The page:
Saying that “it continues to dismiss a culture of safety as a priority,” an official from the Occupational Safety and Health Administration announced fines against national retailer Home Depot for multiple safety infractions observed at one Ohio store.
That store, in Reynoldsburg, was cited recently for eight safety violations and assessed a fine of $150,000. A number of the citations noted conditions that clearly increased the risks of on-the-job injuries for store employees.
In noting the dangerous work environment, Deborah Zubaty — OSHA’s area director in Columbus — especially alluded to a number of high-risk conditions that had already been identified by agency inspectors in the past. Zubaty said that Home Depot’s failure to remedy those known problems evidenced “a lack of commitment to worker safety and health.”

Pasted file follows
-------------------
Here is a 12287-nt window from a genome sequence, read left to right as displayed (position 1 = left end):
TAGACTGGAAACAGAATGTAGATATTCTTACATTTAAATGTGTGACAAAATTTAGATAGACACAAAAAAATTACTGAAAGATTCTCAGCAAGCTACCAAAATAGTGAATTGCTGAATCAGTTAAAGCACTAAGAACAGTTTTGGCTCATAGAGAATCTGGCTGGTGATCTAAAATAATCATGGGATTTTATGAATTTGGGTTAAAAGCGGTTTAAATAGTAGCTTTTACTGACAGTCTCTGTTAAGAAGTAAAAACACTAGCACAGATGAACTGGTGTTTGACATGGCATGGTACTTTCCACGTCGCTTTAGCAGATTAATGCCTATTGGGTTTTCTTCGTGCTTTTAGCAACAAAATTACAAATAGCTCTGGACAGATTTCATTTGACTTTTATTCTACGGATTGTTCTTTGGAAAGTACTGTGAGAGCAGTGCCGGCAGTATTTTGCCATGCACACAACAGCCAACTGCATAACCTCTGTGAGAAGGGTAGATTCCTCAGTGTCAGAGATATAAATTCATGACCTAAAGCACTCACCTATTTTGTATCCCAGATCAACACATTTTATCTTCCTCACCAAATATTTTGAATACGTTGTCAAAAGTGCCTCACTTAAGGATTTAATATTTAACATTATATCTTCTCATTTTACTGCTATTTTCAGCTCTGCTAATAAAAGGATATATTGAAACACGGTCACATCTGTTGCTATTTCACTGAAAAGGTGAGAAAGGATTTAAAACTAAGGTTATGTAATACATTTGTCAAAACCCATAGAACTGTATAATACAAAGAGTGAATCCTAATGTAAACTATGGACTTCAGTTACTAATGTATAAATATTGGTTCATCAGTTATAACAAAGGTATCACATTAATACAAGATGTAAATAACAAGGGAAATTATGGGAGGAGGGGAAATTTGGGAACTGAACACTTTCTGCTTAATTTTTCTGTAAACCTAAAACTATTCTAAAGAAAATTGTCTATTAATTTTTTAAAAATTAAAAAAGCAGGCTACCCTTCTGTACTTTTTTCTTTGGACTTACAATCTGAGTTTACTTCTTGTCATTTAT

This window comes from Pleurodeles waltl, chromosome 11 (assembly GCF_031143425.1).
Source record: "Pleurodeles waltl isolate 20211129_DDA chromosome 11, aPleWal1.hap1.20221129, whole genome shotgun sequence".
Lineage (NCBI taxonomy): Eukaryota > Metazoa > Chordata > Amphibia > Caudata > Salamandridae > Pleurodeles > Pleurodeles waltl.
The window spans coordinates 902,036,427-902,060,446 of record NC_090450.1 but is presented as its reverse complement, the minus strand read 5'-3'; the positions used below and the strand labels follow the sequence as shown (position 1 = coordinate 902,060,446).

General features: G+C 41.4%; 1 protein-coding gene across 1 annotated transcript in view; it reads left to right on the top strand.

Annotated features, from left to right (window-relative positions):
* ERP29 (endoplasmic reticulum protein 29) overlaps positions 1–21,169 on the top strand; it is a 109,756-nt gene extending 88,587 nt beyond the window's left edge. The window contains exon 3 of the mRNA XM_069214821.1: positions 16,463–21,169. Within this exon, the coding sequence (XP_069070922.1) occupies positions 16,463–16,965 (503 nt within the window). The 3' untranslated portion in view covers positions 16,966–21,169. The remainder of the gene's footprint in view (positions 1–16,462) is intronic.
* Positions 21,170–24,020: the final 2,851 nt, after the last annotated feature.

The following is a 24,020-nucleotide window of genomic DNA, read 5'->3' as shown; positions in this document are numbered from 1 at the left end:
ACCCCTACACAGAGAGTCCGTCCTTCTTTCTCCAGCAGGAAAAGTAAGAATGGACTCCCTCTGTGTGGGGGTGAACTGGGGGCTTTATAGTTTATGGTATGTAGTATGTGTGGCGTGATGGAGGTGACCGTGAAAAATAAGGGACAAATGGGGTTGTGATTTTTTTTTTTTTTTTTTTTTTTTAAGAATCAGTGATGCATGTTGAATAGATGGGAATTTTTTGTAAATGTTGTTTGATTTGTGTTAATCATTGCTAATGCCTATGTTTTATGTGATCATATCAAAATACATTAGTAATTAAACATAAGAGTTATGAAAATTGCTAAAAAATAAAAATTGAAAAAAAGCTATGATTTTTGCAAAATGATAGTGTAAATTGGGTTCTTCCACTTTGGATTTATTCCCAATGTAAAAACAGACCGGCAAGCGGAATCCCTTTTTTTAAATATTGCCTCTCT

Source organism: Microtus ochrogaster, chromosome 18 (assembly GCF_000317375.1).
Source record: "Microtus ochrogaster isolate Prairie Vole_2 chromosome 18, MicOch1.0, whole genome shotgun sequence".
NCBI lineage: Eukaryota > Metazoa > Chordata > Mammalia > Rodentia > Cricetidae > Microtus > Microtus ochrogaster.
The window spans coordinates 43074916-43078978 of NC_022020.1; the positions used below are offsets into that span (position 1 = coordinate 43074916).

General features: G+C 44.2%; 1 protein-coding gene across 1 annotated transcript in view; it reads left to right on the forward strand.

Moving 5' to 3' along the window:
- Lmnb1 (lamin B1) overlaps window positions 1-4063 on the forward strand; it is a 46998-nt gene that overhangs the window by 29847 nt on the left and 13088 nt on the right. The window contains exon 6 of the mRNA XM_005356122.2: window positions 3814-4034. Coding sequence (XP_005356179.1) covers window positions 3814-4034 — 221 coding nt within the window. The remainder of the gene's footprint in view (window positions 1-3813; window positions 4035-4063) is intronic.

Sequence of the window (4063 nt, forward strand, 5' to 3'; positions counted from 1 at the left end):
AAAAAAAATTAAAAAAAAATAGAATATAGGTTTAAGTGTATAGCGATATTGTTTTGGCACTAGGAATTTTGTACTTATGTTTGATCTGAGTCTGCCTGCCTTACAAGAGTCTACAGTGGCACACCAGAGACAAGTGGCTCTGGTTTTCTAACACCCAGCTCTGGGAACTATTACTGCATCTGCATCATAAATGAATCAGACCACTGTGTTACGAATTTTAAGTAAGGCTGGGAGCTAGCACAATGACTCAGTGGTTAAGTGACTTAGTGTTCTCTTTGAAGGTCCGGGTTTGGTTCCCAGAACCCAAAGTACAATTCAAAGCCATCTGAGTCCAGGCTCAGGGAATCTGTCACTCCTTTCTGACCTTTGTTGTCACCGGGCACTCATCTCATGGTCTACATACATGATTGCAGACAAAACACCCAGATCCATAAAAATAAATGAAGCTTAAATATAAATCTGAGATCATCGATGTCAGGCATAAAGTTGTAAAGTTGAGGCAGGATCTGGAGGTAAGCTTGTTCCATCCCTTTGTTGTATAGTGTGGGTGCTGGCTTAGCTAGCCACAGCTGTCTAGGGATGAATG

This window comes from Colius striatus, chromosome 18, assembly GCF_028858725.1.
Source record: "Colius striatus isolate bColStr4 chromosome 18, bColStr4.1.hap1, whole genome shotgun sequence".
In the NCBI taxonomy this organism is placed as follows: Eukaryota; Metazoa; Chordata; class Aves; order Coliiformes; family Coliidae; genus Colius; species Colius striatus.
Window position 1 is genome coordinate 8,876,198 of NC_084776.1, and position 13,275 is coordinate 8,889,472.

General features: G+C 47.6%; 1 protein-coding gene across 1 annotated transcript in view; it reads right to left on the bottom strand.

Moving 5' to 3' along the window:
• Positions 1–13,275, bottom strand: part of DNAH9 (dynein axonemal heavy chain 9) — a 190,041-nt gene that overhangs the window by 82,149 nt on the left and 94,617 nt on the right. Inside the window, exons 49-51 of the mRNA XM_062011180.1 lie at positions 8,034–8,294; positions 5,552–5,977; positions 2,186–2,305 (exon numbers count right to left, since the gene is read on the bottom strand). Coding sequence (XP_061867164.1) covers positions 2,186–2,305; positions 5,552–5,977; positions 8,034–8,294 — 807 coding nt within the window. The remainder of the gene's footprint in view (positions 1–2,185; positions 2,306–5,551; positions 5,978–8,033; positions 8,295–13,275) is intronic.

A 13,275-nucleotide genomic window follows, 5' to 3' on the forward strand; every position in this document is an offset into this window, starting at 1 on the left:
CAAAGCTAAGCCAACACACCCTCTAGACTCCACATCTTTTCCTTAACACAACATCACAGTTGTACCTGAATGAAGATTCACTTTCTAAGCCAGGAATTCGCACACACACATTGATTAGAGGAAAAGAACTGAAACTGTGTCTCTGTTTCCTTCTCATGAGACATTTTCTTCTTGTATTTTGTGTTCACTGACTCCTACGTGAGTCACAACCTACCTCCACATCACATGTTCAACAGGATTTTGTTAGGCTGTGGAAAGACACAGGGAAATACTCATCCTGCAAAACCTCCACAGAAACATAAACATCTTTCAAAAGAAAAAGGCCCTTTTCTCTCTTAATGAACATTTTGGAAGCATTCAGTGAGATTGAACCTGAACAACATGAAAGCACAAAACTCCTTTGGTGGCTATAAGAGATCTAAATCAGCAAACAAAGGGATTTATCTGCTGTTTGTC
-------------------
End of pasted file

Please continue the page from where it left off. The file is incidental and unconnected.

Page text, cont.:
Seven of the eight citations related to repeat violations at both the Reynoldsburg outlet and other Home Depot stores across the country over a recent multi-year period. Many instances were pointed to of deficiencies that put workers at risk of suffering electrical and burn injuries.
Those included a failure to adequately inspect electrical cords, resulting in the use of cords with insufficient electrical grounding and damaged insulation; not properly closing unused electrical openings; using the wrong type of electrical wiring; and exposing store employees to live electricity at high voltage amounts.
Additional infractions were also noted, which included insufficient record keeping and failure to adequately handle flammable liquids during their transfer.
Workplace injuries are, for obvious reasons, a close and constant concern in all industries. An experienced workers’ compensation attorney can answer questions and provide staunch representation to any worker who has suffered an on-the-job accident or injury.
Source: Atlanta Business Chronicle, “OSHA fines Home Depot $150K in Ohio,” Jacques couret, Aug. 26, 2013